P423 Azathioprine still remains the first step-up therapy in patients with Inflammatory Bowel Disease in low-middle income countries.
Ranjan, M.K.(1);Kumar, P.(1);Vuyyuru, S.K.(1);Kante, B.(1);Sahu, P.(1);Mundhra, S.(1);Golla, R.(1);Singh, M.(1);Virmani, S.(1);Sharma, R.(1);Panwar, R.(1);Das, P.(1);Makharia, G.(1);Kedia, S.(1);Ahuja, V.(1);
(1)All India Institute of Medical Sciences, Department of Gastroenterology and Human Nutrition, New Delhi, India;
Inflammatory bowel disease (IBD) including Ulcerative Colitis (UC) and Crohn’s Disease (CD) is characterized by remitting/relapsing course. A proportion of patients with UC, and almost all patients with CD require long-term immunosuppression to maintain endoscopic and clinical remission and prevent disease progression. The present study aimed to evaluate the long-term efficacy of thiopurines, their predictors, and the effect of the early use of thiopurines on disease outcomes in patients with IBD.
A retrospective cohort analysis of patients with IBD following up in IBD clinic at AIIMS, New Delhi, India from 2004-2020. Efficacy was defined as a state of not requiring hospitalization, anti-TNF agents, surgery, and only minimum (≤ 1 steroid course in 2 years) steroid requirement during follow-up. Early and late thiopurine initiation was defined as commencement of thiopurines ≤2 and >2 years of disease onset, respectively.
Of 1264 consecutive patients on thiopurines (both 6-MP and azathioprine), 988 (UC:720, CD:268) were considered for efficacy analysis (males-60.8%, mean age at disease onset-31.69±12.34 years and thiopurine initiation-35±13.14 years). Time to event analysis showed a median efficacy rate of 79%, 72% and 68%, 61% at 5 and 10 years in UC and CD patients respectively after thiopurine initiation. On multivariate analysis, only the male sex was found to be a significant predictor of relapse (HR: 1.49, 95% CI: 1.021-2.194; P=0.039) in UC and Ileal involvement (HR: 0.391, 95% CI: 0.176-0.86; P= 0.021) and steroid-dependent disease (HR: 0.429, 95% CI: 0.186-0.965; P= 0.041) were associated with decreased risk of relapse and presence of any adverse event was associated with increased risk of relapse (HR: 2.37, 95%CI: 1.39-4.05; P=0.008). Kaplan Meier survival analysis showed no difference between the efficacy of early and late thiopurine groups, both in UC (Log-rank test P = 0.72) and CD (Log-rank test P = 0.76).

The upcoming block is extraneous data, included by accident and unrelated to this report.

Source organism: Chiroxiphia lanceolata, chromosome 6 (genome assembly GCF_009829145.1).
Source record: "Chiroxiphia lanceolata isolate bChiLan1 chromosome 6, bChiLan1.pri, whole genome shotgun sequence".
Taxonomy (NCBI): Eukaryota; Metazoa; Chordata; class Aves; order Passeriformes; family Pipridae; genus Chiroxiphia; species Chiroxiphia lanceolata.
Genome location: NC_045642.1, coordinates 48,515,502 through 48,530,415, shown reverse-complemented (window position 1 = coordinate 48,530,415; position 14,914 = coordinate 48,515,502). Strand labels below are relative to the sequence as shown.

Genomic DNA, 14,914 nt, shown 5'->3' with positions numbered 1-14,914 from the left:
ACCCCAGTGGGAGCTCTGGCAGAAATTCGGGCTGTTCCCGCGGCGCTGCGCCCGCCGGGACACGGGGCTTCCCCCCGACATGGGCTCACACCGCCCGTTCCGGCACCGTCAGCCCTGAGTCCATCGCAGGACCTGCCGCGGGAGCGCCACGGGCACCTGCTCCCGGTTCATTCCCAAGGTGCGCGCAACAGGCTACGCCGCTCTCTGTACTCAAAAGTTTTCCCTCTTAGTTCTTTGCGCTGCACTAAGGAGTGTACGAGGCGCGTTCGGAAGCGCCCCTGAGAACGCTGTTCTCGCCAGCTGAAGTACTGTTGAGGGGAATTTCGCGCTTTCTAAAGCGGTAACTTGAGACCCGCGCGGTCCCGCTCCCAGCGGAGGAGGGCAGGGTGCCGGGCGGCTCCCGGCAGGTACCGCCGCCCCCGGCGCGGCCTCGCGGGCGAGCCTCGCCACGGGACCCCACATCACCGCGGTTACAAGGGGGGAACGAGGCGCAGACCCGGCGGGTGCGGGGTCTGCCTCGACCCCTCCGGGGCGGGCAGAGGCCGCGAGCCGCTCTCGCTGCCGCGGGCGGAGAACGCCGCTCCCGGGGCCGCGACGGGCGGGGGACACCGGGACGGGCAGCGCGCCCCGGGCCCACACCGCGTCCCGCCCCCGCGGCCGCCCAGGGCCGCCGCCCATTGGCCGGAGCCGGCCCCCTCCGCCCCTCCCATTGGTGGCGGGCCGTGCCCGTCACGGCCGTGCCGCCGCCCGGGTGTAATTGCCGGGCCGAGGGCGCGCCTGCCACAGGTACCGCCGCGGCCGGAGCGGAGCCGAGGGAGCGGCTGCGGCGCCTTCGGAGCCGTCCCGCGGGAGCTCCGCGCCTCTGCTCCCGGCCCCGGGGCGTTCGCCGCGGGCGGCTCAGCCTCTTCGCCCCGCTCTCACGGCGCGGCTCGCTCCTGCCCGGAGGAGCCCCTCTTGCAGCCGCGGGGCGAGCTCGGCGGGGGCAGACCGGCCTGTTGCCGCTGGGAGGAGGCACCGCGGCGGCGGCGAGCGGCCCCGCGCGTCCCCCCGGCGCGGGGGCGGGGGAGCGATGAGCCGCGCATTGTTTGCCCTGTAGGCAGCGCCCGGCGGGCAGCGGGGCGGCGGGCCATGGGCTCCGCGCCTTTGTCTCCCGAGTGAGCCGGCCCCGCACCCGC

Figure 1: Kaplan Meier curve showing relapse-free survival on thiopurine in ulcerative colitis and Crohn’s disease.
Figure 2: Kaplan Meier survival analysis comparing relapse-free survival in early vs late thiopurine initiation group in UC (Log-rank test P = 0.72).
Figure 3: Kaplan Meier survival analysis comparing relapse-free survival in early vs late thiopurine initiation group in CD (Log-rank test P-value: 0.764).
Thiopurines still remains a viable long-term option for maintenance of remission in patients with IBD, especially in resource-limited countries. Their use can be further enhanced by optimizing their therapy and regular monitoring for adverse events.